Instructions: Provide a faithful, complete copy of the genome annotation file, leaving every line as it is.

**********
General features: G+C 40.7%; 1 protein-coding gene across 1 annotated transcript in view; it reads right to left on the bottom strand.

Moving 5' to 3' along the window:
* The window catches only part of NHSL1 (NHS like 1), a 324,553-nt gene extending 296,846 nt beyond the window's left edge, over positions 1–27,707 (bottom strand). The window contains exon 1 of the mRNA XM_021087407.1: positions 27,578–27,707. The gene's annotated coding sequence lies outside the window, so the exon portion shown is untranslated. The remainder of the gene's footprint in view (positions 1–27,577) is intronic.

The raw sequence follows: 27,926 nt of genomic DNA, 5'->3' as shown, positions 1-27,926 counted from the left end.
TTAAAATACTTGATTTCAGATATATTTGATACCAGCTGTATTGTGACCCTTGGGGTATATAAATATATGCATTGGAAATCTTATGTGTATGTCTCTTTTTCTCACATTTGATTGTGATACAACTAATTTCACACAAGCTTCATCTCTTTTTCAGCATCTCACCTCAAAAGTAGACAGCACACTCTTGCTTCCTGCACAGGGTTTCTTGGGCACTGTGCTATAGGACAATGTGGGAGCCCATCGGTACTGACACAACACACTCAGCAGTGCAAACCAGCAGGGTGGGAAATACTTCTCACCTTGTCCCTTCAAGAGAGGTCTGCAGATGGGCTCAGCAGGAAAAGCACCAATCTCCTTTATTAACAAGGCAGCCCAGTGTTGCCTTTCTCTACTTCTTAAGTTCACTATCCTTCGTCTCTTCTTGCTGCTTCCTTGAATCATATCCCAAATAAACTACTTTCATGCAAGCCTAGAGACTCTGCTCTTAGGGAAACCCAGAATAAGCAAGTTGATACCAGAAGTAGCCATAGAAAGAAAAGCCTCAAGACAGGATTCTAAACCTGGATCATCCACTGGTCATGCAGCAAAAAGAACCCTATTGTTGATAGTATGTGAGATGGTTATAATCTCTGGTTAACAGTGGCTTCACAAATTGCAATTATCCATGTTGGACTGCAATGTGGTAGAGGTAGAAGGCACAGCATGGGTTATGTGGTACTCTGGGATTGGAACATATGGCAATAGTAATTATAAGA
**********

General features: G+C 40.7%; 1 protein-coding gene across 1 annotated transcript in view; it reads right to left on the bottom strand.

Moving 5' to 3' along the window:
* The window catches only part of NHSL1 (NHS like 1), a 324,553-nt gene extending 296,846 nt beyond the window's left edge, over positions 1–27,707 (bottom strand). The window contains exon 1 of the mRNA XM_021087407.1: positions 27,578–27,707. The gene's annotated coding sequence lies outside the window, so the exon portion shown is untranslated. The remainder of the gene's footprint in view (positions 1–27,577) is intronic.

The raw sequence follows: 27,926 nt of genomic DNA, 5'->3' as shown, positions 1-27,926 counted from the left end.
TTAAAATACTTGATTTCAGATATATTTGATACCAGCTGTATTGTGACCCTTGGGGTATATAAATATATGCATTGGAAATCTTATGTGTATGTCTCTTTTTCTCACATTTGATTGTGATACAACTAATTTCACACAAGCTTCATCTCTTTTTCAGCATCTCACCTCAAAAGTAGACAGCACACTCTTGCTTCCTGCACAGGGTTTCTTGGGCACTGTGCTATAGGACAATGTGGGAGCCCATCGGTACTGACACAACACACTCAGCAGTGCAAACCAGCAGGGTGGGAAATACTTCTCACCTTGTCCCTTCAAGAGAGGTCTGCAGATGGGCTCAGCAGGAAAAGCACCAATCTCCTTTATTAACAAGGCAGCCCAGTGTTGCCTTTCTCTACTTCTTAAGTTCACTATCCTTCGTCTCTTCTTGCTGCTTCCTTGAATCATATCCCAAATAAACTACTTTCATGCAAGCCTAGAGACTCTGCTCTTAGGGAAACCCAGAATAAGCAAGTTGATACCAGAAGTAGCCATAGAAAGAAAAGCCTCAAGACAGGATTCTAAACCTGGATCATCCACTGGTCATGCAGCAAAAAGAACCCTATTGTTGATAGTATGTGAGATGGTTATAATCTCTGGTTAACAGTGGCTTCACAAATTGCAATTATCCATGTTGGACTGCAATGTGGTAGAGGTAGAAGGCACAGCATGGGTTATGTGGTACTCTGGGATTGGAACATATGGCAATAGTAATTATAAGA